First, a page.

(vii) A method for modulating the FAS-R ligand or TNF effect on cells comprising applying the ribozyme procedure in which a vector encoding a ribozyme sequence capable of interacting with a cellular mRNA sequence encoding a G1 protein according to the invention, is introduced into said cells in a form that permits expression of said ribozyme sequence in said cells, and wherein when said ribozyme sequence is expressed in said cells it interacts with said cellular mRNA sequence and cleaves said mRNA sequence resulting in the inhibition of expression of said G1 protein in said cells.

(viii) A method selected from the method according to the invention, wherein said G1 protein encoding sequence comprises at least one of the G1 isoforms, analogs, fragments and derivatives of any thereof according to the invention which are capable of binding directly or indirectly to MORT-1 or MORT-1-binding proteins such as, for example, Mch4 and MACH, which MORT-1, in turn, binds specifically to FAS-IC, or which are capable of binding directly or indirectly to MORT-1 or the above MORT-1-binding proteins, which MORT-1, in turn, binds to TRADD and which in turn binds to the p55-IC.

(ix) A method for isolating and identifying proteins, according to the invention capable of binding directly or indirectly to the MORT-1 protein or the MORT-1-binding proteins, comprising applying the yeast two-hybrid procedure in which a sequence encoding said MORT-1 protein or MORT-1-binding proteins is carried by one hybrid vector and sequence from a cDNA or genomic DNA library is carried by the second hybrid vector, the vectors then being used to transform yeast host cells and the positive transformed cells being isolated, followed by extraction of the said second hybrid vector to obtain a sequence encoding a protein which binds to said MORT-1 protein or said MORT-1-binding proteins.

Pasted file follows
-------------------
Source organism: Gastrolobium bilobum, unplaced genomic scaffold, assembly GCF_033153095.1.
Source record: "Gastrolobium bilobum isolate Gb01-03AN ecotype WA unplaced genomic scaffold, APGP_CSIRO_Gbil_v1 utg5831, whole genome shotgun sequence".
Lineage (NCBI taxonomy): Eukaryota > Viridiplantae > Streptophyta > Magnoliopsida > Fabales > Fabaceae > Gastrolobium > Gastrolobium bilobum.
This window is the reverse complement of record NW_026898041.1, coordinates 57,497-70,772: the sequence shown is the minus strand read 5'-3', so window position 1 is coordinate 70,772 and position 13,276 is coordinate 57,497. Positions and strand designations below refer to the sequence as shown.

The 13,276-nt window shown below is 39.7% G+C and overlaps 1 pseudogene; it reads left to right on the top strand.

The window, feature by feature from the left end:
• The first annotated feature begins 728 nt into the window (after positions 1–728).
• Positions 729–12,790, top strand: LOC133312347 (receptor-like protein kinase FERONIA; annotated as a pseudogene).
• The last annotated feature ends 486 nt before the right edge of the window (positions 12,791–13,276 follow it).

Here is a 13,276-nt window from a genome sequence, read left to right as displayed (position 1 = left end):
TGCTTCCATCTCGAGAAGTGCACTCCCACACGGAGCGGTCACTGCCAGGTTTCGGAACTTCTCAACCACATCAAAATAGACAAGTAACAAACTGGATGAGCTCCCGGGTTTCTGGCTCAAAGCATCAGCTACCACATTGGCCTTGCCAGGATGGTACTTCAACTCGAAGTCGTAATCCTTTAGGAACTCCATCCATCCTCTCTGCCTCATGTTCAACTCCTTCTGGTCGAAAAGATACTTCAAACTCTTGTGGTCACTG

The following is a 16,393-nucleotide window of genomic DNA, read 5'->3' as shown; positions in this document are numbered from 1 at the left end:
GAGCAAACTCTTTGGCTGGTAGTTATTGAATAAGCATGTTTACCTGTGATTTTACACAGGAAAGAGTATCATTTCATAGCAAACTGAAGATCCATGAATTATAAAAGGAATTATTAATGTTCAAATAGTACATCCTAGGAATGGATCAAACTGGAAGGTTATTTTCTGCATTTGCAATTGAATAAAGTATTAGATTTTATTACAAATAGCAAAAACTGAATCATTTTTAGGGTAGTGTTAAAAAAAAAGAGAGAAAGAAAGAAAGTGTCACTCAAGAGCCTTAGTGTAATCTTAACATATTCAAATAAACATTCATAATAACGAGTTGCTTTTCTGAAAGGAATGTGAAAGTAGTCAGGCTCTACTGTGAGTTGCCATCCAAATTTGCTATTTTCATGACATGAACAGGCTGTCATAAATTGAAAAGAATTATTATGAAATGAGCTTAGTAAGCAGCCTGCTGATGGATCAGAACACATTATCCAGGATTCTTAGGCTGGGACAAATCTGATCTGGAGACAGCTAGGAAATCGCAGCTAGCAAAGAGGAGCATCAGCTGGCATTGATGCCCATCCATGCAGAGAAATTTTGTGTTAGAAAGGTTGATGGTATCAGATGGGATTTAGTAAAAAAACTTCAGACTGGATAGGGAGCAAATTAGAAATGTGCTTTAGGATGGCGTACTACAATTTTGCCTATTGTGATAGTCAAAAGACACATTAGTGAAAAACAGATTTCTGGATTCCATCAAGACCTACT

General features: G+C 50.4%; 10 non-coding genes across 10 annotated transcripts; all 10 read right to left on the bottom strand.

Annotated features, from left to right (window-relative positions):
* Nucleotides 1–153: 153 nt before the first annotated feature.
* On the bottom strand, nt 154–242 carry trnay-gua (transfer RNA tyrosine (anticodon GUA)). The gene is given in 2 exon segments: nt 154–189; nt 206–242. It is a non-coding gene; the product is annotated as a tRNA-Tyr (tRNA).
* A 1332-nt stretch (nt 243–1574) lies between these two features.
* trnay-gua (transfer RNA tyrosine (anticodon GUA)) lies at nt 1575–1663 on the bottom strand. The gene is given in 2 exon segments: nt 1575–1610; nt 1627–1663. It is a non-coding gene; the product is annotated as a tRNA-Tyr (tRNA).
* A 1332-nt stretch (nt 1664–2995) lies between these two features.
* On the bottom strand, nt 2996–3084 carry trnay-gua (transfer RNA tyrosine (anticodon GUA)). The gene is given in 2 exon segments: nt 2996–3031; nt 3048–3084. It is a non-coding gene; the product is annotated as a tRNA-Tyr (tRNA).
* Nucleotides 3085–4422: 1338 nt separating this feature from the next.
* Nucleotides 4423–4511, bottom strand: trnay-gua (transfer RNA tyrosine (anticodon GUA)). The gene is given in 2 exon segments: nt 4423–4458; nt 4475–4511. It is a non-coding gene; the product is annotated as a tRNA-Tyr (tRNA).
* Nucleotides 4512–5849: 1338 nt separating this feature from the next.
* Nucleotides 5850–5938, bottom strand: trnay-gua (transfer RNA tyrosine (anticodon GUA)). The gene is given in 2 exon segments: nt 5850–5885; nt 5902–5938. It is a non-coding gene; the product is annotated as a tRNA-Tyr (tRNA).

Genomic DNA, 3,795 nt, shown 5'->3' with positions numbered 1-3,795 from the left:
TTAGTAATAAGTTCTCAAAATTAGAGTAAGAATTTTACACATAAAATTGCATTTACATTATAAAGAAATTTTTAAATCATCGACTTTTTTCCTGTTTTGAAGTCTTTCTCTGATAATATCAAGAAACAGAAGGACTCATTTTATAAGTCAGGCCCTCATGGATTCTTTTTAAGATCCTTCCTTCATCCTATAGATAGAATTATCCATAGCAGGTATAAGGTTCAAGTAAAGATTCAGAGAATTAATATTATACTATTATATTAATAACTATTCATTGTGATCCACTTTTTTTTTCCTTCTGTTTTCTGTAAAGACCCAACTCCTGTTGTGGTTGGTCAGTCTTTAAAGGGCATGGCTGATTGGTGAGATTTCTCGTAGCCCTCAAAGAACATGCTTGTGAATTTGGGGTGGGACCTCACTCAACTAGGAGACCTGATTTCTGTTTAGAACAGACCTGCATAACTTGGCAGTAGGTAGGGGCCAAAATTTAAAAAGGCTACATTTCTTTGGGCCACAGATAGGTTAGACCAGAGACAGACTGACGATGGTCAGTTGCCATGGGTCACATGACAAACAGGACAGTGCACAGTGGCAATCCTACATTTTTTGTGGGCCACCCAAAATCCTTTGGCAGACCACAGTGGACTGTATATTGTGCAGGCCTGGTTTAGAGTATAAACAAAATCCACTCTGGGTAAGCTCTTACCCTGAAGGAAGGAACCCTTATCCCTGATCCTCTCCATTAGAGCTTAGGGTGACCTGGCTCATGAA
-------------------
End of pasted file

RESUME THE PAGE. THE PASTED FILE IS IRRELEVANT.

(x) A method according to any of the (i)-(ix) above wherein said G1 protein is any one of the isoforms of G1, analogs, fragments and derivatives of any thereof.

(xi) A method according to any of the above (i)-(x) wherein the G1 protein or any of its isoforms, analogs, fragments or derivatives is involved in the modulation of the cellular effect mediated or modulated by any other cytotoxic mediator or inducer to which said G1 protein, isoform, analog, fragment or derivative is capable of binding directly or indirectly.

(xii) A method for screening other substances such as, for example, peptides, organic compounds, antibodies, etc. to obtain specific drugs which are capable of inhibiting the activity of G1, e.g. inhibiting G1α protease activity thereby inhibiting cell cytotoxicity, or inhibiting G1β activity thereby enhancing cell cytotoxicity.

Embodiments of the above screening method of (xii) include:

    • (1) A method for screening of a ligand capable of binding to a G1 protein of the invention as noted above, comprising contacting an affinity chromatography matrix to which said protein is attached with a cell extract whereby the ligand is bound to said matrix, and eluting, isolating and analyzing said ligand.
    • (2) A method for screening of a DNA sequence coding for a ligand capable of binding to a G1 protein of the invention, comprising applying the yeast two-hybrid procedure in which a sequence encoding said protein is carried by one hybrid vector and sequences from a cDNA or genomic DNA library are carried by the second hybrid vector, transforming yeast host cells with said vectors, isolating the positively transformed cells, and extracting said second hybrid vector to obtain a sequence encoding said ligand.
    • (3) A method for identifying and producing a ligand capable of modulating the cellular activity modulated/mediated by MORT-1 or MORT-1-binding proteins comprising:
      • a) screening for a ligand capable of binding to a polypeptide comprising at least a portion of MORT-1 or MORT-1-binding proteins selected from MACH proteins, Mch4 proteins and other MORT-1-binding proteins;
      • b) identifying and characterizing a ligand, other than MORT-1 or said MORT-1-binding proteins or portions of a receptor of the TNF/NGF receptor family, found by said screening step to be capable of said binding; and
      • c) producing said ligand in substantially isolated and purified form.